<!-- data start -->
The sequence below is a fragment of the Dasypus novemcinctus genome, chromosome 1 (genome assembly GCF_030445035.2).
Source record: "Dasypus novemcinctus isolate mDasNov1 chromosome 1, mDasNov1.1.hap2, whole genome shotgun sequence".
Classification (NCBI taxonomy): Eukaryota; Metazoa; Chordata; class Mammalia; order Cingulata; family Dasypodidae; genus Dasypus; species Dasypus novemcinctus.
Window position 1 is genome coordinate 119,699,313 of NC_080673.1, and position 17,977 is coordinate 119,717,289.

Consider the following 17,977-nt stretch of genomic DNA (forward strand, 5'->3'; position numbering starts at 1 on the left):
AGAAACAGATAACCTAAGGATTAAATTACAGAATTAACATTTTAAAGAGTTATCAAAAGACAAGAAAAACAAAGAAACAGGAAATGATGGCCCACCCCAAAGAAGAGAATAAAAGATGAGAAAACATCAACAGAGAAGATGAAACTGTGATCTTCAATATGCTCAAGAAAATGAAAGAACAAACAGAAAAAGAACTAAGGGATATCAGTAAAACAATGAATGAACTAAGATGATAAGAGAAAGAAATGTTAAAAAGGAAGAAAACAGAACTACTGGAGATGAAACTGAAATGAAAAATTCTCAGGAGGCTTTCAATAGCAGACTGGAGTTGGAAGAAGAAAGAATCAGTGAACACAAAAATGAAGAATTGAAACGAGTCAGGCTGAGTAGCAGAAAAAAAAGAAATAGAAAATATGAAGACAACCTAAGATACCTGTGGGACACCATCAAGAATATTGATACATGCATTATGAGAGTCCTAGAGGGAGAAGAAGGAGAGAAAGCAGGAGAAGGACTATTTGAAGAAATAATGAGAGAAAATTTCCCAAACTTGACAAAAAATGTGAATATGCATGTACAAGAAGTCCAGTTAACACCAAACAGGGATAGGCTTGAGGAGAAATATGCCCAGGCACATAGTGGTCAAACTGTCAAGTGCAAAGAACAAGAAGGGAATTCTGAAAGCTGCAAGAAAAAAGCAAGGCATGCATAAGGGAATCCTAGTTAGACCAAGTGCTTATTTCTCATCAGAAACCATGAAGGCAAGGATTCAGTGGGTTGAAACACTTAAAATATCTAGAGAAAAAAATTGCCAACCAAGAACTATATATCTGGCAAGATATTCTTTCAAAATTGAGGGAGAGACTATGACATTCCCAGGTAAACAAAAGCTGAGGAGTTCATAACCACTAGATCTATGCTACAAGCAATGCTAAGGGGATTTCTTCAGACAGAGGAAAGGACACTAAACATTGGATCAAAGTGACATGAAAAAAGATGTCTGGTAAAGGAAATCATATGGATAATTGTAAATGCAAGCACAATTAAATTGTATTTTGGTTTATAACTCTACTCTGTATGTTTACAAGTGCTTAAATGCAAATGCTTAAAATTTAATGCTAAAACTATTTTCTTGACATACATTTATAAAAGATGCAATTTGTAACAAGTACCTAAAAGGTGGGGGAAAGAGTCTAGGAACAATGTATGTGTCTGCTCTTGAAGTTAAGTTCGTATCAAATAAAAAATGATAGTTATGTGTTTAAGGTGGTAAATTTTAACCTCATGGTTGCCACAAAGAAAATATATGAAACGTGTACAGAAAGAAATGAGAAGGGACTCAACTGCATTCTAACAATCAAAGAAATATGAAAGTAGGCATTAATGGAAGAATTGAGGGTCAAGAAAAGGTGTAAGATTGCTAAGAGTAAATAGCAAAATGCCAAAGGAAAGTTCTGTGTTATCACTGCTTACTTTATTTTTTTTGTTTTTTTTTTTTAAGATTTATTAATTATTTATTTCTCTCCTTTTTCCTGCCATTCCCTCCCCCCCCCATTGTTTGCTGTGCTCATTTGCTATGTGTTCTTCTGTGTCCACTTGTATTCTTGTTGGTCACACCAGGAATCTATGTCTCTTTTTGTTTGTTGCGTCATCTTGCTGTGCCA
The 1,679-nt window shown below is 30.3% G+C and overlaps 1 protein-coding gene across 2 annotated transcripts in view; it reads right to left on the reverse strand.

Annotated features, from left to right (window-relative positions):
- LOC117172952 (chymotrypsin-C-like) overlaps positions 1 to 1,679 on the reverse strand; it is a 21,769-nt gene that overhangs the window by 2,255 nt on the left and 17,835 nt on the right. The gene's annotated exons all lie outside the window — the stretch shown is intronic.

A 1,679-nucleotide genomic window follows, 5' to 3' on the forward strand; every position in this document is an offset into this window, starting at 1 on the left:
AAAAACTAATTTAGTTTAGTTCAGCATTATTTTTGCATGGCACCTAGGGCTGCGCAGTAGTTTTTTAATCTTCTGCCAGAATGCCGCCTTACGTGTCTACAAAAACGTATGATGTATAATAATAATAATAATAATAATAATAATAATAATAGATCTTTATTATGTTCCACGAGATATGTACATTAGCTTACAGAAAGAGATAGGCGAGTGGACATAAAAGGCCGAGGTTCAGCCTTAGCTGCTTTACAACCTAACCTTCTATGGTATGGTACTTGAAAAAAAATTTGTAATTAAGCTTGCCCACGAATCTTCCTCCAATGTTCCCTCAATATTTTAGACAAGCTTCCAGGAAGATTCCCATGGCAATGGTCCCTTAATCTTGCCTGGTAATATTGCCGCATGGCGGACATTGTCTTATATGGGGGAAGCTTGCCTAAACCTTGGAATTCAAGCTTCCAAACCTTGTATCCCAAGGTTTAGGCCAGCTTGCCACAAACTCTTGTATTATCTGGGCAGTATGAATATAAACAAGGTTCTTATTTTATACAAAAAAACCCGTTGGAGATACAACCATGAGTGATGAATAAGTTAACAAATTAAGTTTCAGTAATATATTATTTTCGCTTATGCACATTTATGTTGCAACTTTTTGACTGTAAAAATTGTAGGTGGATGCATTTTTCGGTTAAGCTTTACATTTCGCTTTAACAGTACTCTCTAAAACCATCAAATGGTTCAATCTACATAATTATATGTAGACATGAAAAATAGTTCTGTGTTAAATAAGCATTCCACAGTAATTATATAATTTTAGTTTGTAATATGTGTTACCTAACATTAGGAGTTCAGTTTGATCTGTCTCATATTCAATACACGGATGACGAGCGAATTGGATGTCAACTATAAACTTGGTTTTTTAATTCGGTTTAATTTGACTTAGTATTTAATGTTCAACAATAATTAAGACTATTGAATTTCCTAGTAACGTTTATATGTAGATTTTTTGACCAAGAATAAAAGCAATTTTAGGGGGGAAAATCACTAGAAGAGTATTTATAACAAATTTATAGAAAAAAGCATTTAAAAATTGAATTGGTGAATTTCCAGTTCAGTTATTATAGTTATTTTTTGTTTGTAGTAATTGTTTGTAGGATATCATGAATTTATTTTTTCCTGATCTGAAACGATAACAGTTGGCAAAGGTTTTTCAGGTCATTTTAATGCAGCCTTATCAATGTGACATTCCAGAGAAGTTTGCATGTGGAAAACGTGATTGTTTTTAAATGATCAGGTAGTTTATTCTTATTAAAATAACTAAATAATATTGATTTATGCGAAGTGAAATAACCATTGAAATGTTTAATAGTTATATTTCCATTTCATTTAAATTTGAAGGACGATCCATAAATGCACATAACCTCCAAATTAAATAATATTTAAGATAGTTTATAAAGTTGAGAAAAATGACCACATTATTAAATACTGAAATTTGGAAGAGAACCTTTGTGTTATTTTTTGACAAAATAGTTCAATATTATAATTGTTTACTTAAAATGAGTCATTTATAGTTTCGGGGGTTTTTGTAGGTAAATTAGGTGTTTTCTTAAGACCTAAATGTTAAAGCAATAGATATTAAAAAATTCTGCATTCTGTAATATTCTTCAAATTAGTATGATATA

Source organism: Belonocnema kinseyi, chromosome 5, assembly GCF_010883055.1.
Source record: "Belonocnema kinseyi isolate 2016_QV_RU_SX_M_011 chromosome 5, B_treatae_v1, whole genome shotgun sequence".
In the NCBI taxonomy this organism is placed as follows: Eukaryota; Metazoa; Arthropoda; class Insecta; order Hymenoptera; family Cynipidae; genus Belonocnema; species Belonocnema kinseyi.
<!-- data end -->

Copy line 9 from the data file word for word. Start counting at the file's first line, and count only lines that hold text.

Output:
- LOC117172952 (chymotrypsin-C-like) overlaps positions 1 to 1,679 on the reverse strand; it is a 21,769-nt gene that overhangs the window by 2,255 nt on the left and 17,835 nt on the right. The gene's annotated exons all lie outside the window — the stretch shown is intronic.